Today: July 10, 2024

Gone

Jill (Amanda Seyfried) is a woman on a mission. From the opening shots of Gone, where we see her marching stony-faced through a forest before grimly marking off a section on a large map, she is every bit the troubled protagonist all good film-noirs needs.

Jill (Amanda
Seyfried) is a woman on a mission. From the opening shots of Gone, where we see her marching
stony-faced through a forest before grimly marking off a section on a large
map, she is every bit the troubled protagonist all good film-noirs needs.
Although describing Gone as film-noir might seem a
bit of a stretch – it’s frequently silly and occasionally borders on
self-parody – the film certainly borrows elements from the genre, combining the
vigilante-style character of Jill with a dark, central mystery and forming a
kind of neo-noir which is reminiscent of films like Brick. Gone seems to
delight in this genre, bringing in all the usual elements – a shadowy killer,
an interfering police force and plenty of red herrings – and mostly using them
to good effect… right up until the ending, that is.

The plot
revolves around the midnight disappearance of Jill’s sister Molly (Emily
Wickersham
), who Jill believes has been taken by the same mysterious figure
who kidnapped her two years ago. Her situation is made worse by the unhelpful
police force, who not only don’t believe her and don’t want to help her, but
who also want to bring her in for questioning (after discovering she’s been
threatening strangers with a gun).

Some of the
characters are a bit larger than life and the film does border on the
ridiculous at times, but for the first couple of acts it’s a still a lot of
fun. Director Heitor Dahlia does a fantastic job of building tension in
the opening few scenes, cutting between an anxious Jill working the late shift
at a cafe and Molly, getting ready for bed in the ominously empty house she
shares with her sister. There is an overpowering sense that something bad is about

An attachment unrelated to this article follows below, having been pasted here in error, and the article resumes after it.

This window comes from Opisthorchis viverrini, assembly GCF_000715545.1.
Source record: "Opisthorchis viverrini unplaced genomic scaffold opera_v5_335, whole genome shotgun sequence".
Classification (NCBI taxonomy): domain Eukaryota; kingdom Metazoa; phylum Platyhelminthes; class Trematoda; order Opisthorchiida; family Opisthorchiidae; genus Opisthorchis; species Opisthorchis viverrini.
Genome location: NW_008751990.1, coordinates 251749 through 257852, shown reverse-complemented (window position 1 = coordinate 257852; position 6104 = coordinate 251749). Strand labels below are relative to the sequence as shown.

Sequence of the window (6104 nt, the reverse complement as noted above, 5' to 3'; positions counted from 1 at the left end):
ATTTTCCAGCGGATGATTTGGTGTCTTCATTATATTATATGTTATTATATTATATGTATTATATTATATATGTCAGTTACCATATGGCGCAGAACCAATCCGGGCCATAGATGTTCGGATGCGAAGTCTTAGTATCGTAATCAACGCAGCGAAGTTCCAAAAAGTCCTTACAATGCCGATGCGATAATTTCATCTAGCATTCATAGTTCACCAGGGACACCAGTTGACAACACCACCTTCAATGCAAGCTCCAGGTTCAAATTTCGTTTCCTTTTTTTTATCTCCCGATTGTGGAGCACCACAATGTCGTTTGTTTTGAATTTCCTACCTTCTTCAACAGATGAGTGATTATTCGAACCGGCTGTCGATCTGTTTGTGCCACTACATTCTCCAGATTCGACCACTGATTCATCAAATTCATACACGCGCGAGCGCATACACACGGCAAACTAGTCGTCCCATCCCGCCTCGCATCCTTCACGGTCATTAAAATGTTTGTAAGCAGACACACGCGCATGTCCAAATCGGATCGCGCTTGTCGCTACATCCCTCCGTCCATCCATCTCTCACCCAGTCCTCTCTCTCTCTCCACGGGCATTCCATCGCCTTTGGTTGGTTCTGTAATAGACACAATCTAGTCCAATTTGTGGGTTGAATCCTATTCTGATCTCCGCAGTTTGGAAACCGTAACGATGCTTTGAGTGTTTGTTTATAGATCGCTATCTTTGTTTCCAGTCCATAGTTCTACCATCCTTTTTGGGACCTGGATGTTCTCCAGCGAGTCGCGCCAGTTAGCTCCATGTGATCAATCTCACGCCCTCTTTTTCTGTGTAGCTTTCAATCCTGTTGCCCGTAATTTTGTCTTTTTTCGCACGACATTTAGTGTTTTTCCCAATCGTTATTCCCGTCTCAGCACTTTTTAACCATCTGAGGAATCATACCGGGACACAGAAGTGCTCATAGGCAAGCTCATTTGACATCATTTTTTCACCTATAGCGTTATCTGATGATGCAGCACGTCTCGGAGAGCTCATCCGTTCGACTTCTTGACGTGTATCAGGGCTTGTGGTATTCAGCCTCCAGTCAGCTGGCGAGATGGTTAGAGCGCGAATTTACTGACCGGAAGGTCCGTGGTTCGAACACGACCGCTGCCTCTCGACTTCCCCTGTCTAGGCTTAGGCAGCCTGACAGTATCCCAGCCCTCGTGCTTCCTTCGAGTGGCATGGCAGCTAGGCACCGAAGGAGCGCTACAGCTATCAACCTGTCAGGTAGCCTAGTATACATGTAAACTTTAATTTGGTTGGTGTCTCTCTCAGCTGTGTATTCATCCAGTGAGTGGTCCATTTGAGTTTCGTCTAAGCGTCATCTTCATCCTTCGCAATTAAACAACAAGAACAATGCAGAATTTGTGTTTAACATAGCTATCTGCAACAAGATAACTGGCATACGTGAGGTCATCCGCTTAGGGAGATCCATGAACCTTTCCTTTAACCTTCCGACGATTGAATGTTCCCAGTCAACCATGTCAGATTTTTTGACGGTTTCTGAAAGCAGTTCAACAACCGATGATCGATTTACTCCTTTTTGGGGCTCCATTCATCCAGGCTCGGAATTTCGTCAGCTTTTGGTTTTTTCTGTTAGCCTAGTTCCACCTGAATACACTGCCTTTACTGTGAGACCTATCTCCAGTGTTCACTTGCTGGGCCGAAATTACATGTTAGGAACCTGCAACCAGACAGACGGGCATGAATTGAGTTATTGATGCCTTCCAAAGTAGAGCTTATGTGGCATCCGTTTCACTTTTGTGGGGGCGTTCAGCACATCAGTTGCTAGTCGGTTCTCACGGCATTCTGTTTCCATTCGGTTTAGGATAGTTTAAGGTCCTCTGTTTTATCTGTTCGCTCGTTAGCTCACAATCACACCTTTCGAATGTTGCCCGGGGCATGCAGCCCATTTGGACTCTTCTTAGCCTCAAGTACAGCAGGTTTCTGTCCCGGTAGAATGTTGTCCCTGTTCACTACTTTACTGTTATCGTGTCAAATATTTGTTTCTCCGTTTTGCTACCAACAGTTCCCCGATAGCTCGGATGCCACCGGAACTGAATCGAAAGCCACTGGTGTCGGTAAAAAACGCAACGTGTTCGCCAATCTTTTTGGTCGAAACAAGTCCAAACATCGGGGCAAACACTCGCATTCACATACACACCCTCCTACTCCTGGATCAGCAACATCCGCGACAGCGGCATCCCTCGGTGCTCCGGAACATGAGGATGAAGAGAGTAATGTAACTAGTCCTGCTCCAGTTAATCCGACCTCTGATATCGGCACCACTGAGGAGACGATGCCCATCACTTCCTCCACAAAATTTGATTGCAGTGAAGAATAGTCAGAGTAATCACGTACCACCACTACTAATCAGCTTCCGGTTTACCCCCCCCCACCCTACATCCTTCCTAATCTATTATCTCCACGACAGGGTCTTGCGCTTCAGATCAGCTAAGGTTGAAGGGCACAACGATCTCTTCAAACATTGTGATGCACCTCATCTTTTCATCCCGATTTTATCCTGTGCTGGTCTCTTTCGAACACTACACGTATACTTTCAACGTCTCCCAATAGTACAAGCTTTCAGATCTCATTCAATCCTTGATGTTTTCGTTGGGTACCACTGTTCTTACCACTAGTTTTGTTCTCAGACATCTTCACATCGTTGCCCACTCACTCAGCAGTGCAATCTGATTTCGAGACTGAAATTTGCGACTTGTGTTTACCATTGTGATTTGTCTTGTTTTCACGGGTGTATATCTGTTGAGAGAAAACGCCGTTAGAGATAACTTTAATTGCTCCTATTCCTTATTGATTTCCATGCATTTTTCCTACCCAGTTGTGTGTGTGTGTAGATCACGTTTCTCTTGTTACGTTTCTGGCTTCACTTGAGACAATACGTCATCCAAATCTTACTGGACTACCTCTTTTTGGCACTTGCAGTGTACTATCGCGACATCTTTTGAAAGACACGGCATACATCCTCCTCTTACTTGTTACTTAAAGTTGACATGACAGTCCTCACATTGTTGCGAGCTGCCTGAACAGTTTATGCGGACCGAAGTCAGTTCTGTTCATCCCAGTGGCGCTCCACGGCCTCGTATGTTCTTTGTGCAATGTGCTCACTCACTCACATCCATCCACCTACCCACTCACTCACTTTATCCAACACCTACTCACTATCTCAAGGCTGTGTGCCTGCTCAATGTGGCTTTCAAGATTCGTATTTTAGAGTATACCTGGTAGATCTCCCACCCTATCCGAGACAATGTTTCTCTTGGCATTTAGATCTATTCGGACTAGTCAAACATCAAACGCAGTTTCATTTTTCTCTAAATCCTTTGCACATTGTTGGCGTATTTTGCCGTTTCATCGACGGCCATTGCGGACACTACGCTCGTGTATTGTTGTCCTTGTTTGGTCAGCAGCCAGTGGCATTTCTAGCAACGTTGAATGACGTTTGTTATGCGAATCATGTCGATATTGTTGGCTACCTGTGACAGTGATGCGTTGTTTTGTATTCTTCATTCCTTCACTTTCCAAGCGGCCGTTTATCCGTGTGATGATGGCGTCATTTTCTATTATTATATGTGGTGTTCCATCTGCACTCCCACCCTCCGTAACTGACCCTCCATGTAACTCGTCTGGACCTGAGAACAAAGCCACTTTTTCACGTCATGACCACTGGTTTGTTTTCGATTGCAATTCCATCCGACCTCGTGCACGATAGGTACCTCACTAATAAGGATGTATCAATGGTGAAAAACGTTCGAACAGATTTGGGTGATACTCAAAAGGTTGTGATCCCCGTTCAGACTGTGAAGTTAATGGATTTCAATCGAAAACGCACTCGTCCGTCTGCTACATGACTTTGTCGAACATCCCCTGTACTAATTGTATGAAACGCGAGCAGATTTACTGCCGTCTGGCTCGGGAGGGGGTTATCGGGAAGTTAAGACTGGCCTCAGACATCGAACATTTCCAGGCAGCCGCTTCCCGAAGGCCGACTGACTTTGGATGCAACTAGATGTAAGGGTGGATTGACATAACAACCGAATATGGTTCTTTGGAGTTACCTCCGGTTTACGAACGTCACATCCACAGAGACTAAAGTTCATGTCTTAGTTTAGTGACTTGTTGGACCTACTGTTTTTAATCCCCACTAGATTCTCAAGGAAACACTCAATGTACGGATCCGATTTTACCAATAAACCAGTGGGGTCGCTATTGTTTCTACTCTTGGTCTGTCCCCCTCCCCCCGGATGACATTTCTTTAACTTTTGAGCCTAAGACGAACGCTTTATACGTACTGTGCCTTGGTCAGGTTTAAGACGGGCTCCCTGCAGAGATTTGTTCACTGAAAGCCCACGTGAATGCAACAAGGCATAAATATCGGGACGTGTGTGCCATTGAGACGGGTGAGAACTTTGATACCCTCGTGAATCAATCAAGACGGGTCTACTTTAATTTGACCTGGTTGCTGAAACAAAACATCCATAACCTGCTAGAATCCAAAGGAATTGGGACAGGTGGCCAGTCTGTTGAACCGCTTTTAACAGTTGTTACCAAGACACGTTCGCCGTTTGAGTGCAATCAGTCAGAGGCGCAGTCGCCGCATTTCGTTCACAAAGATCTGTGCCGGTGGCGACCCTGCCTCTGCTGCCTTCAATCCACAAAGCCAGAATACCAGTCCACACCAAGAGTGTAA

to happen, but we’re unsure at first whether it will be Jill or her sister it
happens to. This tension carries on through the majority of the film, which
jumps between mystery-thriller and detective-story as Jill narrowly avoids the
police and desperately searches for clues as to her sister’s whereabouts. Some
of the red herrings are so obvious they’re almost laughable – Peter Hood (Wes
Bentley
), the overly mysterious new police officer who offers Jill his
help, practically screams “bad guy”, for instance – but even these plot
elements have a certain self-awareness to them. When Hood disappears later in
the film and the explanation is, “he said his mother’s sick and he’s bringing
her soup”, we get the refreshing sense that the screen writers weren’t taking
themselves too seriously.

For all the
entertainment and fun of the first two Acts, though, Gone eventually becomes
the victim of its own genre. The ending, which the film builds towards with a
rising sense of suspense, is ultimately a tad disappointing. It feels as though
the twisting plot has been setting itself up for a big finale, but instead the
film gradually fizzles out in the final twenty minutes, and we are left with
the feeling that the writers weren’t really sure how to tie everything together.

Despite this
slight feeling of anticlimax, though, Gone is still a pleasant surprise on the
whole. It manages to celebrate the film-noir genre while still using its tropes
to good effect – a balancing act that is no easy feat.

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